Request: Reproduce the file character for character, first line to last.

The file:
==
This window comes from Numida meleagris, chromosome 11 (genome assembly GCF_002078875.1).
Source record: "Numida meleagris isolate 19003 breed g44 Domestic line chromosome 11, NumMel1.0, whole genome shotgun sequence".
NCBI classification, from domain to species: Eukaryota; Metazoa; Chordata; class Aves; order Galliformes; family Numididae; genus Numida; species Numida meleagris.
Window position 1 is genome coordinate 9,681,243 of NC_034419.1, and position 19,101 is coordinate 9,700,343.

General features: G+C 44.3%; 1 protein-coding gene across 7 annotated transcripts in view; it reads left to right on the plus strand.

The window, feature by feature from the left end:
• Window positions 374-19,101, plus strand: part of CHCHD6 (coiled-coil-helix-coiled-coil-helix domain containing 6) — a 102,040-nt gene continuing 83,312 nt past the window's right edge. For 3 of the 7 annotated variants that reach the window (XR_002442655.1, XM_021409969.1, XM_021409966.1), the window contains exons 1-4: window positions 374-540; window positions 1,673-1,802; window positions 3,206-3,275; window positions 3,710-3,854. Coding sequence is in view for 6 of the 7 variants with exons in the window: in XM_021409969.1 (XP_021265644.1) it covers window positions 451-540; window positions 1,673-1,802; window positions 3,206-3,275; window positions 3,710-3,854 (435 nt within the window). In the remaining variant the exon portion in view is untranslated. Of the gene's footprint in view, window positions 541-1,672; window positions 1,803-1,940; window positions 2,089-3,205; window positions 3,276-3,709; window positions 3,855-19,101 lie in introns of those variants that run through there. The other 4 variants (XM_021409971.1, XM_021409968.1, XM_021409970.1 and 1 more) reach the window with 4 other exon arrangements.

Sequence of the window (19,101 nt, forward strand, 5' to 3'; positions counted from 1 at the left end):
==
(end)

This window comes from Numida meleagris, chromosome 11 (genome assembly GCF_002078875.1).
Source record: "Numida meleagris isolate 19003 breed g44 Domestic line chromosome 11, NumMel1.0, whole genome shotgun sequence".
NCBI classification, from domain to species: Eukaryota; Metazoa; Chordata; class Aves; order Galliformes; family Numididae; genus Numida; species Numida meleagris.
Window position 1 is genome coordinate 9,681,243 of NC_034419.1, and position 19,101 is coordinate 9,700,343.

General features: G+C 44.3%; 1 protein-coding gene across 7 annotated transcripts in view; it reads left to right on the plus strand.

The window, feature by feature from the left end:
• Window positions 374-19,101, plus strand: part of CHCHD6 (coiled-coil-helix-coiled-coil-helix domain containing 6) — a 102,040-nt gene continuing 83,312 nt past the window's right edge. For 3 of the 7 annotated variants that reach the window (XR_002442655.1, XM_021409969.1, XM_021409966.1), the window contains exons 1-4: window positions 374-540; window positions 1,673-1,802; window positions 3,206-3,275; window positions 3,710-3,854. Coding sequence is in view for 6 of the 7 variants with exons in the window: in XM_021409969.1 (XP_021265644.1) it covers window positions 451-540; window positions 1,673-1,802; window positions 3,206-3,275; window positions 3,710-3,854 (435 nt within the window). In the remaining variant the exon portion in view is untranslated. Of the gene's footprint in view, window positions 541-1,672; window positions 1,803-1,940; window positions 2,089-3,205; window positions 3,276-3,709; window positions 3,855-19,101 lie in introns of those variants that run through there. The other 4 variants (XM_021409971.1, XM_021409968.1, XM_021409970.1 and 1 more) reach the window with 4 other exon arrangements.

Sequence of the window (19,101 nt, forward strand, 5' to 3'; positions counted from 1 at the left end):